Manganese Antagonism from High Iron in Soils
June 14, 2022
Nutrient Uptake Antagonism
Nutrient uptake antagonism refers to the competition between nutrients for uptake by plants. The two nutrients, often ions with the same charge, are said to be antagonistic with regard to the other.
When Iron (Fe) is very high in soils (greater than 125 ppm), the Fe interferes with the root uptake of Manganese (Mn). Both are positively charged ions and both are taken up (absorbed) by the roots by mass flow and root interception. Fe is also absorbed by diffusion. Both Mn and Fe are competing with each other to be taken up by the roots. When the soil contains large amounts of Fe, it prevents the up-take of Mn. This is true even when the levels of Mn in the soil are high (greater than 6 ppm).
How Nutrients are Taken Up by the Roots
Mass flow is the movement of dissolved nutrients into a plant as the plant absorbs water for transpiration. The process is responsible for most transport of nitrate, sulfate, calcium and magnesium.
Diffusion is the movement of nutrients to the root surface in response to a concentration gradient. When nutrients are found in higher concentrations in one area than another, there is a net movement to the low-concentration area so that equilibrium is reached. Thus, a high concentration in the soil solution and a low concentration at the root cause the nutrients to move to the root surface, where they can be taken up. This is important for the transport of phosphorus and potassium.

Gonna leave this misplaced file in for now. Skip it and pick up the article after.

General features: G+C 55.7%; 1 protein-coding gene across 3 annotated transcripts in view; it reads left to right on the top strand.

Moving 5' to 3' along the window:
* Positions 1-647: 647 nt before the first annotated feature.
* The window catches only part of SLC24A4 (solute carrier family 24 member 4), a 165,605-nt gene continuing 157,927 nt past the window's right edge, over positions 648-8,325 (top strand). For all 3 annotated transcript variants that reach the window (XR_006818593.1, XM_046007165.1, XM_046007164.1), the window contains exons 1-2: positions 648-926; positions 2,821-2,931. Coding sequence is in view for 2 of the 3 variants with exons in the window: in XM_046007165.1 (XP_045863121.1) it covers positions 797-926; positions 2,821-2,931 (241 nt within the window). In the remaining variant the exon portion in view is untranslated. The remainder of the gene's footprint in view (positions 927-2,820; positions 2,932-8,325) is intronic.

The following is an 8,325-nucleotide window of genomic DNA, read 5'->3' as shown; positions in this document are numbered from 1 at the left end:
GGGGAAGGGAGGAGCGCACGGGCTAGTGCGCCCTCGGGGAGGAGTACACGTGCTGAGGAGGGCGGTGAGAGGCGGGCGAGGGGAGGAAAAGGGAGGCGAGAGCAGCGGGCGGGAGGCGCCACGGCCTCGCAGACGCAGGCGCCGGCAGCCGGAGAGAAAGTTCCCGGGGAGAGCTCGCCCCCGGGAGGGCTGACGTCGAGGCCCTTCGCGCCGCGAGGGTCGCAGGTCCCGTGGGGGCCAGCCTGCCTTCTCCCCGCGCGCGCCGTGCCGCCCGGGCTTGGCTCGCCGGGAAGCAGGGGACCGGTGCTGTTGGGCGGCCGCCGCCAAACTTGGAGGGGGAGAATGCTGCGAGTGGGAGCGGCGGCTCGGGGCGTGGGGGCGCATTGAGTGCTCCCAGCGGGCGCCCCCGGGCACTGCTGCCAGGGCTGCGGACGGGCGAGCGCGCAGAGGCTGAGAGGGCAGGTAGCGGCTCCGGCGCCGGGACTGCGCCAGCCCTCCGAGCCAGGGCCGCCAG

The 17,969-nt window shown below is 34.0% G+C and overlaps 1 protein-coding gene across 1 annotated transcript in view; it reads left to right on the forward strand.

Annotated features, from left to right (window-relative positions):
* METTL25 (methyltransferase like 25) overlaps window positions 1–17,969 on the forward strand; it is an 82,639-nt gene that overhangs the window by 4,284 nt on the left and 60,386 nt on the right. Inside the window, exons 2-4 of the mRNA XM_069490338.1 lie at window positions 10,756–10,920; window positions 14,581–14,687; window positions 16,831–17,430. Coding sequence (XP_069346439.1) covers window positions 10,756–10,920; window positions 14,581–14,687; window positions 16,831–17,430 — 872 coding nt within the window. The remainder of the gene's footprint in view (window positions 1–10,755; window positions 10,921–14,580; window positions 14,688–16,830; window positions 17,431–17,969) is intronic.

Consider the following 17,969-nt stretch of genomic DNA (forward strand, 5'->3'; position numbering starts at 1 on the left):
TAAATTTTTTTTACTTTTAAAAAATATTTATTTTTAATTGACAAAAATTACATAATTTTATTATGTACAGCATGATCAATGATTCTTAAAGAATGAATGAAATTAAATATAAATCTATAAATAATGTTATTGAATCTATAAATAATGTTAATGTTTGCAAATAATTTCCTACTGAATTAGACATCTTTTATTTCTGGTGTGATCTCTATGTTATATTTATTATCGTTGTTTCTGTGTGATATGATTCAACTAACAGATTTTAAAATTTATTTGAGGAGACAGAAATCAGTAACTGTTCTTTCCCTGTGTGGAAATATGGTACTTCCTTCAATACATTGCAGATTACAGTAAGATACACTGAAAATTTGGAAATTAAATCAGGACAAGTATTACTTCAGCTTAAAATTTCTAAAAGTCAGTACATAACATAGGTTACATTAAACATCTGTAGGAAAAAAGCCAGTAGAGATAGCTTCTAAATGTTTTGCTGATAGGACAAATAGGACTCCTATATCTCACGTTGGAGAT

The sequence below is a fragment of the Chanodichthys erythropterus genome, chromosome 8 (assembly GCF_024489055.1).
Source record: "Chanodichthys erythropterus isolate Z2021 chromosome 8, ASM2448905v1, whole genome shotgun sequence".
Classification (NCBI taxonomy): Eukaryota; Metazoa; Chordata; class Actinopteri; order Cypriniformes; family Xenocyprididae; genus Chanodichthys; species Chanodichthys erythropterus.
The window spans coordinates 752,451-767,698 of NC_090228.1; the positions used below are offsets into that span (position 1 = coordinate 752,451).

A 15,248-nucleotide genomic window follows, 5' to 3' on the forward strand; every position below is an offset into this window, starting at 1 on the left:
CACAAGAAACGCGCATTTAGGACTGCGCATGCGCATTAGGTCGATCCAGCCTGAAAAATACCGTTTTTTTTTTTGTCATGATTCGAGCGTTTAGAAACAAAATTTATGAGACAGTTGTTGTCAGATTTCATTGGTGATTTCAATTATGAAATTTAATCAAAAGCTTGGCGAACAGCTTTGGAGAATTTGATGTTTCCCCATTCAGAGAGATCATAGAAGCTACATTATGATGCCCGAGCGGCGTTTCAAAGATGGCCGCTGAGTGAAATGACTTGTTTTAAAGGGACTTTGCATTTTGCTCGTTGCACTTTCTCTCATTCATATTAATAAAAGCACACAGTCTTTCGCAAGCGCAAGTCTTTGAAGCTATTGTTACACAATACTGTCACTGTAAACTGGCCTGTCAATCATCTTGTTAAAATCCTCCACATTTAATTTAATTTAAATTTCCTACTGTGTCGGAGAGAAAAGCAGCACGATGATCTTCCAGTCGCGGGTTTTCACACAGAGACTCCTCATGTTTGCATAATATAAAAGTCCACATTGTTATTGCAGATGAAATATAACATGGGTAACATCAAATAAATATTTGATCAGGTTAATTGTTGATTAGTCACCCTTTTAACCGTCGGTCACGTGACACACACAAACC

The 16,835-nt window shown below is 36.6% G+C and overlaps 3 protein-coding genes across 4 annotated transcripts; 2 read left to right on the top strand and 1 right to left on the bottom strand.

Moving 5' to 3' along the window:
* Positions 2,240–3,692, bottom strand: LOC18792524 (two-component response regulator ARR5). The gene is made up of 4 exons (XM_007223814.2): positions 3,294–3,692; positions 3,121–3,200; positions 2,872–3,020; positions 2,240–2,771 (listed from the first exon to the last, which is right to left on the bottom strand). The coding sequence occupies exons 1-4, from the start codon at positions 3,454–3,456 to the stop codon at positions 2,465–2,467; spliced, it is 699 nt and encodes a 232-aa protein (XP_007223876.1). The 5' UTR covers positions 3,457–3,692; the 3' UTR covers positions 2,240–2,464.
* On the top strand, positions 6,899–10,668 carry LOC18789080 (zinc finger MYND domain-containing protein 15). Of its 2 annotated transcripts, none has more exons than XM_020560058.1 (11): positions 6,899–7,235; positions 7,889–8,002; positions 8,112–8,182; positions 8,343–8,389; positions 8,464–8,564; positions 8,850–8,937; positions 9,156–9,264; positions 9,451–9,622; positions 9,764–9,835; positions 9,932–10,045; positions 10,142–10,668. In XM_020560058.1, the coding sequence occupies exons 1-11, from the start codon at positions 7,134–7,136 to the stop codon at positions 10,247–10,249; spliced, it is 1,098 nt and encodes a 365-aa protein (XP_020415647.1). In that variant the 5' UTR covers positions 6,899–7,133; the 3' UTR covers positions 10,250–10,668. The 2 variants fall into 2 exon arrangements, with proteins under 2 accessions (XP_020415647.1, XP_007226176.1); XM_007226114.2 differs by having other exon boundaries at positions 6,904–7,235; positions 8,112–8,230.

Root interception occurs when growth of a root causes contact with soil colloids which contain nutrients. The root then absorbs the nutrients. It is an important mode of transport for calcium and magnesium but, in general, is a minor pathway for nutrient transfer.
|Nutrient||Mass Flow||Diffusion||Root Interception|
Solutions to Improve Mn Up-take in Soils High in Fe
- An in-furrow or 2X2 application at planting of EDTA Mn. The idea is to have a small area next to the plant roots where there is a high concentration of Mn. This will compensate for the high levels of Fe in the soil.
- Foliar application of Mn can by-pass the root uptake allowing the plants to uptake Mn through the leaves. Brandt’s Smart and Manni-Plex product lines both use a sugar alcohol delivery system to get Mn into the leaves. BRANDT Organiplex 4% Mn uses amino acids as a delivery system to get Mn into the leaves. Both delivery systems work excellent.
BRANDT Products, Timings and Rates
BRANDT Sequestar 13% Mn. EDTA Chelated Mn. 4-12lb/A. Applied In-furrow or 2X2 at Planting
BRANDT Sequestar 6% Mn. EDTA Chelated Mn. 2-8qt/A. Applied In-furrow or 2X2 at Planting
BRANDT Smart Mn (6%). Sugar Alcohol delivery system. 1-2qt/A. Applied during vegetative growth or reproductive growth. Can be applied multiple times in the growing season.
BRANDT Smart Mn Plus (4%). Sugar Alcohol delivery system. 1-2qt/A. Applied during vegetative growth or reproductive growth. Can be applied multiple times in the growing season.
BRANDT Manni-Plex Mn (5%). Sugar Alcohol delivery system. 1-2qt/A. Applied during vegetative growth or reproductive growth. Can be applied multiple times in the growing season.
BRANDT Organiplex 4% Mn (+ 0.25% B). Amino acid delivery system. 1-2qt/A. Applied during vegetative growth or reproductive growth. Can be applied multiple times in the growing season.
Cornell University. “DESCRIBE HOW THE PROCESSES OF MASS FLOW, DIFFUSION, AND ROOT INTERCEPTION AFFECT NUTRIENT UPTAKE”. 2022 https://nrcca.cals.cornell.edu/nutrient/CA2/CA0209.php